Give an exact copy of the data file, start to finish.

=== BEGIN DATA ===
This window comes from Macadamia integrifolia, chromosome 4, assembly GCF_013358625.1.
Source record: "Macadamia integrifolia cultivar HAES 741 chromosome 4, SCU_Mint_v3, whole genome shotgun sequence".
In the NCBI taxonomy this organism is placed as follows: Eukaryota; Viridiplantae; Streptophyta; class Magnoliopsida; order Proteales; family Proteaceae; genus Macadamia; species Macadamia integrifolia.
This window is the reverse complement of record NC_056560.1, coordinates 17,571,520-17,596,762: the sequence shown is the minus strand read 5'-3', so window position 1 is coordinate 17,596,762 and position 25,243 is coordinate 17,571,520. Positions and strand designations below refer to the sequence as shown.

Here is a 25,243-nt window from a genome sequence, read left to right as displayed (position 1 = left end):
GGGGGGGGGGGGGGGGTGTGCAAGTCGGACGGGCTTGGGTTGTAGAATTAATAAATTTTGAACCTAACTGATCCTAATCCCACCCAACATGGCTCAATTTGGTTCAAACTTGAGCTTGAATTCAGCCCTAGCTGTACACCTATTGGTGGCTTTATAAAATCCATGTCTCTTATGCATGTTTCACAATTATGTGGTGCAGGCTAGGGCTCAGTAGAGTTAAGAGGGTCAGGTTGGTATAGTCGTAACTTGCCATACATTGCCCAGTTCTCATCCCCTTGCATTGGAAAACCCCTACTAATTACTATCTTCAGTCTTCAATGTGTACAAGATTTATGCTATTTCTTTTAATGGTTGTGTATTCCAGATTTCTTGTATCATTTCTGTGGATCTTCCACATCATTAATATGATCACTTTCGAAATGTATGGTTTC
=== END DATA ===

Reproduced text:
This window comes from Macadamia integrifolia, chromosome 4, assembly GCF_013358625.1.
Source record: "Macadamia integrifolia cultivar HAES 741 chromosome 4, SCU_Mint_v3, whole genome shotgun sequence".
In the NCBI taxonomy this organism is placed as follows: Eukaryota; Viridiplantae; Streptophyta; class Magnoliopsida; order Proteales; family Proteaceae; genus Macadamia; species Macadamia integrifolia.
This window is the reverse complement of record NC_056560.1, coordinates 17,571,520-17,596,762: the sequence shown is the minus strand read 5'-3', so window position 1 is coordinate 17,596,762 and position 25,243 is coordinate 17,571,520. Positions and strand designations below refer to the sequence as shown.

Here is a 25,243-nt window from a genome sequence, read left to right as displayed (position 1 = left end):
GGGGGGGGGGGGGGGGTGTGCAAGTCGGACGGGCTTGGGTTGTAGAATTAATAAATTTTGAACCTAACTGATCCTAATCCCACCCAACATGGCTCAATTTGGTTCAAACTTGAGCTTGAATTCAGCCCTAGCTGTACACCTATTGGTGGCTTTATAAAATCCATGTCTCTTATGCATGTTTCACAATTATGTGGTGCAGGCTAGGGCTCAGTAGAGTTAAGAGGGTCAGGTTGGTATAGTCGTAACTTGCCATACATTGCCCAGTTCTCATCCCCTTGCATTGGAAAACCCCTACTAATTACTATCTTCAGTCTTCAATGTGTACAAGATTTATGCTATTTCTTTTAATGGTTGTGTATTCCAGATTTCTTGTATCATTTCTGTGGATCTTCCACATCATTAATATGATCACTTTCGAAATGTATGGTTTC